VOL. 12 NO. 4
|The Independent Traveler's Newsletter|
|As Luck Would Have It:|
Would Have It:
Ici et Là
Monaco Casino, Salle Europe
Money-Saving Travel Tips
the Béarn and
Tales of Monaco's Casino
by Arthur Gillette
According to a tenacious family legend (myth?), my parents happened to be at Monaco's Casino one evening ca. 1932 when somebody broke the bank: pandemonium (from ancient Greek meaning 'Devil's uproar')! I first heard the story as an impressionable six- or seven-year-old; that singular event, and its palatial context, have intrigued some tiny corner of my mind ever since. Not that I'm a gambler – never have been and probably never shall be.
The up-and-down history of that particular Casino might, however, tempt one in that direction. In fact, it all began under a singularly inauspicious star. For centuries the Principality of Monaco reached almost as far as the Italian border. In 1861, however, it had to sell off two-thirds of its territory to France. The ruling Grimaldi family picked up four million Francs on the deal, but Monaco lost its chief resources: mainly agricultural ~ olives, citrus fruit. At that time, ruler Prince Charles III had already allowed a local casino to take up gambling (then forbidden in France, Italy and England), but the venture failed.
needing a new source of (preferably huge) income, Charles turned to a businessman/adventurer
named François Blanc, who had become rich by starting a casino at
Bad Homburg, Germany, and who was nicknamed 'The Homburg Sorcerer'. And
the wheel of Monaco's fortunes turned! In exchange for $200,000 and a 50-year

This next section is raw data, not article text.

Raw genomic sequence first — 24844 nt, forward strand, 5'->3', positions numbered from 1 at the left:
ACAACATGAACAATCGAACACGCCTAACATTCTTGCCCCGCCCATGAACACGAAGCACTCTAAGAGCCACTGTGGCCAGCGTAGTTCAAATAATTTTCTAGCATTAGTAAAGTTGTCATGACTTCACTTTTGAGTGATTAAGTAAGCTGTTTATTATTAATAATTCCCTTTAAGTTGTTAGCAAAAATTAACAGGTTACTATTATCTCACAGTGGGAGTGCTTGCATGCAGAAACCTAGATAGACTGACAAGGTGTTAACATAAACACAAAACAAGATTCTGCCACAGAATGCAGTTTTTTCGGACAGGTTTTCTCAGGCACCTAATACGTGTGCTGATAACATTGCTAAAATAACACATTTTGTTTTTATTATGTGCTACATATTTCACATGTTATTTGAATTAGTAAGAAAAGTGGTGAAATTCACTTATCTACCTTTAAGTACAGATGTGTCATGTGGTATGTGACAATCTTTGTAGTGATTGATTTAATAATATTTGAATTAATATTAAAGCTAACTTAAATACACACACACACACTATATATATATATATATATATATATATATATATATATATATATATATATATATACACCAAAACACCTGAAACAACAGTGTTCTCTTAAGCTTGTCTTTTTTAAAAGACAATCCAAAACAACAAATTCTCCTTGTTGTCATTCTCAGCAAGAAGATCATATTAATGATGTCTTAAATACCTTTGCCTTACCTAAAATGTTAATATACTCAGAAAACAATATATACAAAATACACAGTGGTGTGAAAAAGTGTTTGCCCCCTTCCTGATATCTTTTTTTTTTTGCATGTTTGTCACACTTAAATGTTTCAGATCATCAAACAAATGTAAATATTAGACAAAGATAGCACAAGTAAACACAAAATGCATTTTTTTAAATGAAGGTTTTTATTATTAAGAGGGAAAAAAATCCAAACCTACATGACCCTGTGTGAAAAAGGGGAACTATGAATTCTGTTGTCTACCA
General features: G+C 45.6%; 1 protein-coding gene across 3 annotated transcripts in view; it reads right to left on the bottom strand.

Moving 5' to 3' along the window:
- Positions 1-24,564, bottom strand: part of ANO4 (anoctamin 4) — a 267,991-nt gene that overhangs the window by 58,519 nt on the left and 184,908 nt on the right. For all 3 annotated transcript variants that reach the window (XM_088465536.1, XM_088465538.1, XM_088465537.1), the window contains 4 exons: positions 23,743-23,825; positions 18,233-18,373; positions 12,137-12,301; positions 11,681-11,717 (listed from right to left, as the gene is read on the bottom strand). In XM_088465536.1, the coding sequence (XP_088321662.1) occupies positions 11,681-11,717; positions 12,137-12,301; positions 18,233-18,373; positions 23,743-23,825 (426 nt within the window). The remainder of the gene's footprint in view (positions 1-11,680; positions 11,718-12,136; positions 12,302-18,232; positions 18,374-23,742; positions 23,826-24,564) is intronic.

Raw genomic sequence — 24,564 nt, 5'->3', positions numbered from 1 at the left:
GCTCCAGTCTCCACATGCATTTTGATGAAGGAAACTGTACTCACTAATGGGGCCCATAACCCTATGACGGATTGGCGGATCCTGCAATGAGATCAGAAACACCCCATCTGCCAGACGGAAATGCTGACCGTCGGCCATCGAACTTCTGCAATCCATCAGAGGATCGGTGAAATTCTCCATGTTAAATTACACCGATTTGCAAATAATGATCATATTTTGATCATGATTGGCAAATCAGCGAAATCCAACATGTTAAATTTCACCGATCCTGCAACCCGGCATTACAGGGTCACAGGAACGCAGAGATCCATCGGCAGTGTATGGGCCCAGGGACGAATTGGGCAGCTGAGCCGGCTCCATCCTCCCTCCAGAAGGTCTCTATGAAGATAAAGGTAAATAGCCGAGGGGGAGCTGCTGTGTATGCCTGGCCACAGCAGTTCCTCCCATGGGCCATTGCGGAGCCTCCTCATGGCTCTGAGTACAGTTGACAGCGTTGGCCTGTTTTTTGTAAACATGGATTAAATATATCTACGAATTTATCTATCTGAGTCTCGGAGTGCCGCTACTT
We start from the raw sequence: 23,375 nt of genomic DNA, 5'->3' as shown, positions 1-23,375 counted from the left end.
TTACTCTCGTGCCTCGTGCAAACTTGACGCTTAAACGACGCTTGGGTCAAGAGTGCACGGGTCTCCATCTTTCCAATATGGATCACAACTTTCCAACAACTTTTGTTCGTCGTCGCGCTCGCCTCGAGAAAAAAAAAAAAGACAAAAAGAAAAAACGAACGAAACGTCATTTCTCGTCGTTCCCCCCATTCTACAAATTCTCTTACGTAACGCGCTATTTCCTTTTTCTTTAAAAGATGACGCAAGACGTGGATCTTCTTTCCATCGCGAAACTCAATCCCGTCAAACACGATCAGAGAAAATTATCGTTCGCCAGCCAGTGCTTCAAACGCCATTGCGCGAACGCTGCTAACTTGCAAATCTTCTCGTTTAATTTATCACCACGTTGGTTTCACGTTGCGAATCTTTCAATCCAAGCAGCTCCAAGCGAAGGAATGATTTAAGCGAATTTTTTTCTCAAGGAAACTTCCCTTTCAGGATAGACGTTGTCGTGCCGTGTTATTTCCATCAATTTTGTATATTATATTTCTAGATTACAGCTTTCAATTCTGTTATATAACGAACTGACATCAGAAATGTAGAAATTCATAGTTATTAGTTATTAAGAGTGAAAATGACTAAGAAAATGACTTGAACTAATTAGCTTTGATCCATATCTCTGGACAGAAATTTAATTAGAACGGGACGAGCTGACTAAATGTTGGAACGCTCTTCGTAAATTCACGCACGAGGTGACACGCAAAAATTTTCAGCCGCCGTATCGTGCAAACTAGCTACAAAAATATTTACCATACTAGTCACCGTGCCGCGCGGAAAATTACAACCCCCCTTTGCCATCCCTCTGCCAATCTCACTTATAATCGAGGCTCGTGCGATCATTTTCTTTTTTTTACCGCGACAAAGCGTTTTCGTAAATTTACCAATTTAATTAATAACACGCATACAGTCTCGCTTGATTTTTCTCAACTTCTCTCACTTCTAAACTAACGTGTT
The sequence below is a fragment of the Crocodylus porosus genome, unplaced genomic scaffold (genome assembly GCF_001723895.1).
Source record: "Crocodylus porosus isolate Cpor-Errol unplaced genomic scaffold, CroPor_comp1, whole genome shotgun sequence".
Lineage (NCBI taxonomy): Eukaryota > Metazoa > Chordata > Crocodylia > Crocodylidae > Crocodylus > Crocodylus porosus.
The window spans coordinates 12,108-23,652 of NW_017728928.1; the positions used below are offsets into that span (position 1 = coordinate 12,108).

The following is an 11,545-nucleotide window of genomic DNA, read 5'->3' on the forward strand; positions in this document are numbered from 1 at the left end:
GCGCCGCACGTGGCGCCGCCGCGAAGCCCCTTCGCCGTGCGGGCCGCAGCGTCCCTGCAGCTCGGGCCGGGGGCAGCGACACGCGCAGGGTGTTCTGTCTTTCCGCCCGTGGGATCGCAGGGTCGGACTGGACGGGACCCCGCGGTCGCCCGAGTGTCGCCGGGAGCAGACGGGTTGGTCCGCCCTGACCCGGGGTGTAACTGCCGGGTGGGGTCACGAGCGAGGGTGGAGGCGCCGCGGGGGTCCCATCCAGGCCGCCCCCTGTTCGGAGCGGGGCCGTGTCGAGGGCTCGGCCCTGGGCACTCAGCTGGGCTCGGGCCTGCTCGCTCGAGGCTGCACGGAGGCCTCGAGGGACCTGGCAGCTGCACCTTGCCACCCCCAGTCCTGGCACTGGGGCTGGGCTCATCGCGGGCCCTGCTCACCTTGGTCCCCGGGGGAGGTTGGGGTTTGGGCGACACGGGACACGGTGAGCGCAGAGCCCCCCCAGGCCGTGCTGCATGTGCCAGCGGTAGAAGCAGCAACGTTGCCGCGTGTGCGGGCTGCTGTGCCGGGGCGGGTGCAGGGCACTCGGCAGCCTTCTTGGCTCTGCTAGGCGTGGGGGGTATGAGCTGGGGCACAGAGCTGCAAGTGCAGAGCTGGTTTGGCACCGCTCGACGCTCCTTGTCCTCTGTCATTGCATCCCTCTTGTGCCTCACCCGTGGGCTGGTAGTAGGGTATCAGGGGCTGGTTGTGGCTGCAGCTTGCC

monopoly, Blanc launched in 1863 what was to become one of the most successful
gambling operations in history, half the profits being shared with Charles
Helping the wheel turn (no pun intended) was the arrival of railways, making Monaco almost a suburb of affluent Nice and putting it little more than overnight by the luxurious Blue Train from Paris ~ at whose Gare de Lyon the Belle Epoque Train Bleu Restaurant still flourishes ~ as does an eatery by the same name at the Casino itself.
quarter of the Principality renamed for the Prince, Monte Carlo (Mount
Casino and attendant hotels, not to forget a lavish opera, were soon under
construction. A primary architect was Charles Garnier whose Paris
Opera was already becoming a gem of France's Second Empire. [*
'Monaco' itself may stem from ancient worship, there or nearby and under
Greek influence, of Herakles Monoïkos, roughly 'Hercules the Loner'.]
> as this edition of our newsletter takes you from Monaco to the Atlantic Coast and to some places in between . . . offering you a variety of locales in France from which to choose for your next visit.
> to take a tour of L'Île d'Yeu to discover some of its attractions and its secrets.
> and enjoy the adventure of uncovering the elusive truffle in Var Black Gold, an article by Anita Rieu-Sicart from the Var Village Voice.
> to read our Feature on the Béarn and Pays Basque of southwestern France ~ a region filled with delights and great travel experiences.
> and take part in a visit to France's Jura wine region with Wink Lorch of Wine Travel Guides in our French Wine Report.
ENIGMAS . . . A Quiz on Your
Knowledge of Historic Paris
by Arthur Gillette
Question from the last issue: Who asked "Is Paris burning?", and why?
Answer: In 1944, after D Day, and about the time the Resistance uprising started in the French capital, Hitler ordered that all the city's bridges and main monuments (e.g. the Eiffel Tower) be mined. As the Allies approached and the Resistance began really to take hold, the order came to blow the place up. Although known as ein Ganz Harter (a 'real toughie'), German commander of Gross Paris, Gen. Dietrich von Choltitz, could not bring himself to reduce the City of Light's major monuments to ruins. On August 25th, a furious Führer sent von Choltitz a simple message: "Brennt Paris?!" The General didn't have the time (or wish) to answer since he was just about to surrender.
Our new question: What and where is the oldest living tree in Paris, and where did it come from?
Gillette, and take advantage of his amazing knowledge of Paris
[See the answer
to this edition's question
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